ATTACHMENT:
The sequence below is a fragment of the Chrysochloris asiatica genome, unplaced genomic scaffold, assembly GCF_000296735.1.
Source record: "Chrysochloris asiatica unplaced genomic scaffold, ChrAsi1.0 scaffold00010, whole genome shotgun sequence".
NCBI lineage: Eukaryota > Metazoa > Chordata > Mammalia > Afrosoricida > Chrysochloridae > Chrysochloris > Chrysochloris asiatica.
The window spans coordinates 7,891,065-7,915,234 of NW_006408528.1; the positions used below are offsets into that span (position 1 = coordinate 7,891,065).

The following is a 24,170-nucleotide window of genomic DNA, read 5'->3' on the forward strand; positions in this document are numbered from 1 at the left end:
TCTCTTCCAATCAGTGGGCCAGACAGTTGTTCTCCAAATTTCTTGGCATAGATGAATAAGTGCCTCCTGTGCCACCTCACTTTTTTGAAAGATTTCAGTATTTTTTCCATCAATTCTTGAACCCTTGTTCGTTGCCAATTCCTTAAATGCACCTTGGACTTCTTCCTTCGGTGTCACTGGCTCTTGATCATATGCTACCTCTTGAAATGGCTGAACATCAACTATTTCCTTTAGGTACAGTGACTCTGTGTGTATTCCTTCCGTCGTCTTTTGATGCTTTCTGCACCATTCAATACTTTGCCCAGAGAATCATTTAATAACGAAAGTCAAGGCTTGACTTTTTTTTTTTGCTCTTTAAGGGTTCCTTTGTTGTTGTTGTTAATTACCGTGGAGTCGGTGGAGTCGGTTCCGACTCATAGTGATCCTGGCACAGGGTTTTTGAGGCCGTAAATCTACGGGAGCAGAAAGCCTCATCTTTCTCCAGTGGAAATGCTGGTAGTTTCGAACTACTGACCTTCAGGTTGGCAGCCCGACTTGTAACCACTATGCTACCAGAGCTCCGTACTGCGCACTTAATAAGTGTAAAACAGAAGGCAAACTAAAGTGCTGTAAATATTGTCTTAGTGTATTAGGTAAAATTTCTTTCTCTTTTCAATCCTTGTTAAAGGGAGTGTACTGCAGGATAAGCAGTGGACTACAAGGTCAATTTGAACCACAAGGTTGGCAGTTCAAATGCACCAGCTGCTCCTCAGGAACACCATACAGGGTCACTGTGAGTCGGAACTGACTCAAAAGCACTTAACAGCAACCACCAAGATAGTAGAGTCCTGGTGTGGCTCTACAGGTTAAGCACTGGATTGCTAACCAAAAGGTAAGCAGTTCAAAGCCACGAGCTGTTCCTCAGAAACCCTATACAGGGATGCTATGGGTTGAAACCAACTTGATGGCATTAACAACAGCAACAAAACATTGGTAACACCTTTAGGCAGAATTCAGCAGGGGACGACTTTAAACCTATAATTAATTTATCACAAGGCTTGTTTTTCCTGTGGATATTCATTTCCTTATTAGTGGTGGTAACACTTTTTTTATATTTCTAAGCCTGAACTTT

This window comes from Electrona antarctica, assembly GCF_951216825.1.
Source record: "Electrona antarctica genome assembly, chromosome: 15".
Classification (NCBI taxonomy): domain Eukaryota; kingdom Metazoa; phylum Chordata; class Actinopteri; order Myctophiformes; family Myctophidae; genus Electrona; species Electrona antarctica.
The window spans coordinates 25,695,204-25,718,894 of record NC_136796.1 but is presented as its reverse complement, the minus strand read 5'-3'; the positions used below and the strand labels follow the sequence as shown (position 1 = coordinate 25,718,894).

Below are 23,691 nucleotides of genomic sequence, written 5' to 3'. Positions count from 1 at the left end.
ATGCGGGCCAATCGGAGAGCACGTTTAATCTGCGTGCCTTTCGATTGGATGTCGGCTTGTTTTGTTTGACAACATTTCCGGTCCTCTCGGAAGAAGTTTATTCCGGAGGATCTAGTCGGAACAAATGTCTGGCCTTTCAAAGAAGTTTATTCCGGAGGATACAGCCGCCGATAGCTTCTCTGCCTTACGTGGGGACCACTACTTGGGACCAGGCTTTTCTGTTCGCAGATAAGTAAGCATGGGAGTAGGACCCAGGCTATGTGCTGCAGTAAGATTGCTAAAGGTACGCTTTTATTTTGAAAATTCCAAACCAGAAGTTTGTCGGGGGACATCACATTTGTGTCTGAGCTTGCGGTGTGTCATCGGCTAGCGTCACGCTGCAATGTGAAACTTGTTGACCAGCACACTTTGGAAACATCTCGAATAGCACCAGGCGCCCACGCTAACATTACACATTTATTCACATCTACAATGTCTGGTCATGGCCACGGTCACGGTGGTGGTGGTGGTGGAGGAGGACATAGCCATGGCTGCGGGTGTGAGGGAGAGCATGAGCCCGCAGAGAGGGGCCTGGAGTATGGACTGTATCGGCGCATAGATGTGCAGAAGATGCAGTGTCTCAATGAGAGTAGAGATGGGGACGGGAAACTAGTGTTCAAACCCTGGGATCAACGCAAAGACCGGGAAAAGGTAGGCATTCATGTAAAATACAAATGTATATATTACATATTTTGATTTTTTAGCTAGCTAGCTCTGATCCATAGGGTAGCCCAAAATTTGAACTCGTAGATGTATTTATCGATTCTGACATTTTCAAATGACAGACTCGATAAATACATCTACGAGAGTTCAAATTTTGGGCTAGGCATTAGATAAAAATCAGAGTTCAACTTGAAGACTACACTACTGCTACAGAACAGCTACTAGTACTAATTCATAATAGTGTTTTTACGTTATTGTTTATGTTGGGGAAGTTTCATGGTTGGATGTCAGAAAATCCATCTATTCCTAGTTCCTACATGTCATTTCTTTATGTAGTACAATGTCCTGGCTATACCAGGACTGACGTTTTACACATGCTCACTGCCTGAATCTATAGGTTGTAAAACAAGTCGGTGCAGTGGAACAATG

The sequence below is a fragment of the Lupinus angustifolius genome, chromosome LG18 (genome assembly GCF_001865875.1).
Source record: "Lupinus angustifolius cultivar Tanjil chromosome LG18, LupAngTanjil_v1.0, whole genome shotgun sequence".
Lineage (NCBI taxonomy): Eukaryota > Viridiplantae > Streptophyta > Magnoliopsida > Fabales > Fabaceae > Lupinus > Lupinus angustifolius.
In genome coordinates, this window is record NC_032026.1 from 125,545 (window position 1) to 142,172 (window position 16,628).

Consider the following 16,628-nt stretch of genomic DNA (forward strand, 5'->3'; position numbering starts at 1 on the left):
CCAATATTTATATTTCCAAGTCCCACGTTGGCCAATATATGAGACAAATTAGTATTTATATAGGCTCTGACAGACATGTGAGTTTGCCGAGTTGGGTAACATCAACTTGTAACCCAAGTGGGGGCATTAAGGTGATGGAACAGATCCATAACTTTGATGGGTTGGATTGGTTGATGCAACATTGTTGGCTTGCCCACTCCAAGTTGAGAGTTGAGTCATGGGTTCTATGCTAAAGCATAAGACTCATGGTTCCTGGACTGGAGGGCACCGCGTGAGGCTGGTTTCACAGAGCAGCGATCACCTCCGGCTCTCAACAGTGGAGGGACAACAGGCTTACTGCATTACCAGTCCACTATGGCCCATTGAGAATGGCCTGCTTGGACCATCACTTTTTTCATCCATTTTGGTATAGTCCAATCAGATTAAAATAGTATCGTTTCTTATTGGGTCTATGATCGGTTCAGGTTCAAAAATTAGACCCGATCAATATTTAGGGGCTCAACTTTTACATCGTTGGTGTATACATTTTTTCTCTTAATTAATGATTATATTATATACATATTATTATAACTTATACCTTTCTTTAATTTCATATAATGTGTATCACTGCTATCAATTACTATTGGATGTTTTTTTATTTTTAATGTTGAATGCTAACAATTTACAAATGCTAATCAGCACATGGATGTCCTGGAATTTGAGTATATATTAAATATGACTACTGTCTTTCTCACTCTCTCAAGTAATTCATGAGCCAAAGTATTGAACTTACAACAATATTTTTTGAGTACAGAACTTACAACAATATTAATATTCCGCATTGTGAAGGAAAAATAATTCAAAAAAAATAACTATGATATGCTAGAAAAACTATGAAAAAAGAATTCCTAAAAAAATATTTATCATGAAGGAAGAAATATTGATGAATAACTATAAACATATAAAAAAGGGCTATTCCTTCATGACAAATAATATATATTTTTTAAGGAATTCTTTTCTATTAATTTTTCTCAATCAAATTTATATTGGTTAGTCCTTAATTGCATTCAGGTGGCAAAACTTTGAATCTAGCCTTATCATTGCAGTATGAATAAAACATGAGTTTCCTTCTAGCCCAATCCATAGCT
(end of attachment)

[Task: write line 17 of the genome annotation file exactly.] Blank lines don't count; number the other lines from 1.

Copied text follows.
Consider the following 16,628-nt stretch of genomic DNA (forward strand, 5'->3'; position numbering starts at 1 on the left):